Monday, February 11, 2008

How Not to Write a Pastiche

Back in the 80s and 90s Tor published a lot of pastiches featuring Robert E. Howard's Conan. Many authors, including Robert Jordan, wrote some of these books. Most were not very good. Here's my review of one of those books, with some asides on problems with the story and characterization that may help the writers among us think about our own works in progress.

Sean A. Moore, Conan the Hunter, Published by Tor. 1994. 245 pages.

This was Moore's first book and I haven't read anything else by him. I do think he showed promise but none of us will get to see it developed since he died in a car crash in 1998 at age 33. This book's strengths included fast pacing and generally pretty good descriptions of physical combat. The book also got better toward the end, and I found myself turning the pages to see what would happen next. That’s a step forward compared to other pastiches I've read.

There were, however, a number of problems that made the book less than a standout. First, Conan the Hunter failed to capture the flavor of Robert E. Howard. Anyone who has read REH's Conan would never be fooled into thinking that Moore's Conan is the same character. In fact, Conan in this story was only one of several central characters, and there were times when he didn't even seem the major one. Had the book been called "Gorum the Hunter" I probably would have enjoyed it more, but when you do something called "Conan" it seems to me that you try to stay true to the character as Howard created it. This was the weakest part of Moore's book. In fact, in several places the author seemed to draw Conan as little more than an ineffectual buffoon. For example, on page 13, a city guardsman, admittedly described as very strong, grabs Conan by the wrist--and snaps it just like that. It appears Conan needs a few calcium tablets in his diet.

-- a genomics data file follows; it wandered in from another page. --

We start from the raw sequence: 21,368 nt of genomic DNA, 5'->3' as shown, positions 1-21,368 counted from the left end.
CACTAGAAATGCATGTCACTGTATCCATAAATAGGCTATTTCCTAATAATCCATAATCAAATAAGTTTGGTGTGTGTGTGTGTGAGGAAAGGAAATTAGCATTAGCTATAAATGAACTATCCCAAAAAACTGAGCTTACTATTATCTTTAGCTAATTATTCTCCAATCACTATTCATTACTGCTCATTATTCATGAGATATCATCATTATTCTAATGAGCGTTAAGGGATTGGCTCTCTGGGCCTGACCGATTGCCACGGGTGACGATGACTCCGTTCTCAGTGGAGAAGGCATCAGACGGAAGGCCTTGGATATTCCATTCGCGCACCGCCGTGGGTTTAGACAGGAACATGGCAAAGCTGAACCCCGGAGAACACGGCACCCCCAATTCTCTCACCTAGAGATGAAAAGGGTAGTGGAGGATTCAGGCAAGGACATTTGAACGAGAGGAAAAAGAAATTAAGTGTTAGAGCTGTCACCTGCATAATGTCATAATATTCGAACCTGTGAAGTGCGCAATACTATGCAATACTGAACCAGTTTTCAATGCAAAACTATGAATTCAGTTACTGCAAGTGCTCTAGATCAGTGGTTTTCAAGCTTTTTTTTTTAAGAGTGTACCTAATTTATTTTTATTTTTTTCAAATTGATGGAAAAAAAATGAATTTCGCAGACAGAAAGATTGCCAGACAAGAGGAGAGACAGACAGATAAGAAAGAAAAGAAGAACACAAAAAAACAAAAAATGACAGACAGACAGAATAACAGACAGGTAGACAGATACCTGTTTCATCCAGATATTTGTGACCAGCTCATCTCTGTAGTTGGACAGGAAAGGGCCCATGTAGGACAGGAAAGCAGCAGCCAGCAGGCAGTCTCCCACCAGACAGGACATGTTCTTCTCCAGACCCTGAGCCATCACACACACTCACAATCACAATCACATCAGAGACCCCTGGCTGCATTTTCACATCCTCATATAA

On page 54, Conan is trapped in a sewer when he is attacked by a tentacled monster (from the cover drawing by Ken Kelly). Conan leaps into the air to avoid the creature, misjudges the tunnel’s height, and cracks his skull against the ceiling hard enough to bring down rocks and dirt. This stuns Conan long enough for the creature to get hold of him. By the way, it also sets off an avalanche of dirt that opens the sewer to the outside (described as 80 or 90 feet above.) This dirt, described as "tons," buries the creature.

On page 60 Conan becomes a total buffoon. He tries to sneak up on a gardener to steal his clothes to get inside a palace, but he screws this up and ends up on his face in the dirt with the gardener yelling for the guards. He then knocks the gardener down, but as he stands up the gardener's horse bolts and the cart it is pulling hits Conan's shoulder,
knocking his sword out of his hand. In reaching for his sword, Conan sticks his foot into a loop of the harness; the horse bolts again, and Conan is dragged unceremoniously along behind. When Conan finally gets free of the horse, he stands up and the gardener walks up and knocks him out with one punch. Just who is this gardener? Mike Tyson?

In yet another place, page 92, Conan takes a swing at a guard and ends up punching his fist into the other fellow's armor. Now true, Howard did not show Conan as infallible or as never making mistakes, but all this just seems a little too much for me. As I said, this might have been fine, or even appropriate, for "Gorum," but it just didn't fit "Conan."

What else? Well, despite the fact that Conan's wrist could be broken simply by being grabbed by another fellow, his head certainly seemed to be hard enough. On page 94, a man who is apparently incredibly strong hits Conan upside the head with a direct, sidearm blow from a heavy mace. Conan is merely stunned! Does that seem reasonable to you?

My overall evaluation is that Conan the Hunter was readable, and even enjoyable at some level, but that its attempt at a pastiche of Howard was unsuccessful. The main problems were with the characterization of Conan, and with the occasional lapse in internal logic. This book should have been published as a non-Conan book and should have had the more egregious errors edited out or toned down. I mean, did anyone along the production line for this book even stop to imagine what would happen to a human skull when impacted by a mace traveling at full speed?

23 comments:

Monique said...